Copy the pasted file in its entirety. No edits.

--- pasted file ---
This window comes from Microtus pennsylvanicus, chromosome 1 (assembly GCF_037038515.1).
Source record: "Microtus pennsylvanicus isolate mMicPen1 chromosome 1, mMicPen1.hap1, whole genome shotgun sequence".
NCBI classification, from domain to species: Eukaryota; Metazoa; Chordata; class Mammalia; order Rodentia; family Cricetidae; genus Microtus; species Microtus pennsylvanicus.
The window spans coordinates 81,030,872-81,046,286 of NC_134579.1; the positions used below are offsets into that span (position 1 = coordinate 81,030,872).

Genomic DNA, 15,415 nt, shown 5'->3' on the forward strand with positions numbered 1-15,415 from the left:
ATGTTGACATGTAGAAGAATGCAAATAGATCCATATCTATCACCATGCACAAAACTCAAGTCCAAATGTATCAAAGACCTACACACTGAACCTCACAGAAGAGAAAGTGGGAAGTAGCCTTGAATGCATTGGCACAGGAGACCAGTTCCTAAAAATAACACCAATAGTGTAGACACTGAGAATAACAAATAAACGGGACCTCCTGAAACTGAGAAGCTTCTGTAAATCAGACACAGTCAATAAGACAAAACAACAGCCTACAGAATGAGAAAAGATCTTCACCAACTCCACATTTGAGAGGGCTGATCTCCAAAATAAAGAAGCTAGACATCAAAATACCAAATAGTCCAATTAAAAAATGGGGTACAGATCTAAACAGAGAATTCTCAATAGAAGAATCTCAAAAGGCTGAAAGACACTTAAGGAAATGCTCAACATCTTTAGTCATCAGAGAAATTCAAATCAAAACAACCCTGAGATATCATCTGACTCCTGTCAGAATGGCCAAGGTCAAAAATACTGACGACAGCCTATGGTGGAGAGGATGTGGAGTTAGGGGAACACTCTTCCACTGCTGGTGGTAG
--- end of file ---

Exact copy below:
This window comes from Microtus pennsylvanicus, chromosome 1 (assembly GCF_037038515.1).
Source record: "Microtus pennsylvanicus isolate mMicPen1 chromosome 1, mMicPen1.hap1, whole genome shotgun sequence".
NCBI classification, from domain to species: Eukaryota; Metazoa; Chordata; class Mammalia; order Rodentia; family Cricetidae; genus Microtus; species Microtus pennsylvanicus.
The window spans coordinates 81,030,872-81,046,286 of NC_134579.1; the positions used below are offsets into that span (position 1 = coordinate 81,030,872).

Genomic DNA, 15,415 nt, shown 5'->3' on the forward strand with positions numbered 1-15,415 from the left:
ATGTTGACATGTAGAAGAATGCAAATAGATCCATATCTATCACCATGCACAAAACTCAAGTCCAAATGTATCAAAGACCTACACACTGAACCTCACAGAAGAGAAAGTGGGAAGTAGCCTTGAATGCATTGGCACAGGAGACCAGTTCCTAAAAATAACACCAATAGTGTAGACACTGAGAATAACAAATAAACGGGACCTCCTGAAACTGAGAAGCTTCTGTAAATCAGACACAGTCAATAAGACAAAACAACAGCCTACAGAATGAGAAAAGATCTTCACCAACTCCACATTTGAGAGGGCTGATCTCCAAAATAAAGAAGCTAGACATCAAAATACCAAATAGTCCAATTAAAAAATGGGGTACAGATCTAAACAGAGAATTCTCAATAGAAGAATCTCAAAAGGCTGAAAGACACTTAAGGAAATGCTCAACATCTTTAGTCATCAGAGAAATTCAAATCAAAACAACCCTGAGATATCATCTGACTCCTGTCAGAATGGCCAAGGTCAAAAATACTGACGACAGCCTATGGTGGAGAGGATGTGGAGTTAGGGGAACACTCTTCCACTGCTGGTGGTAG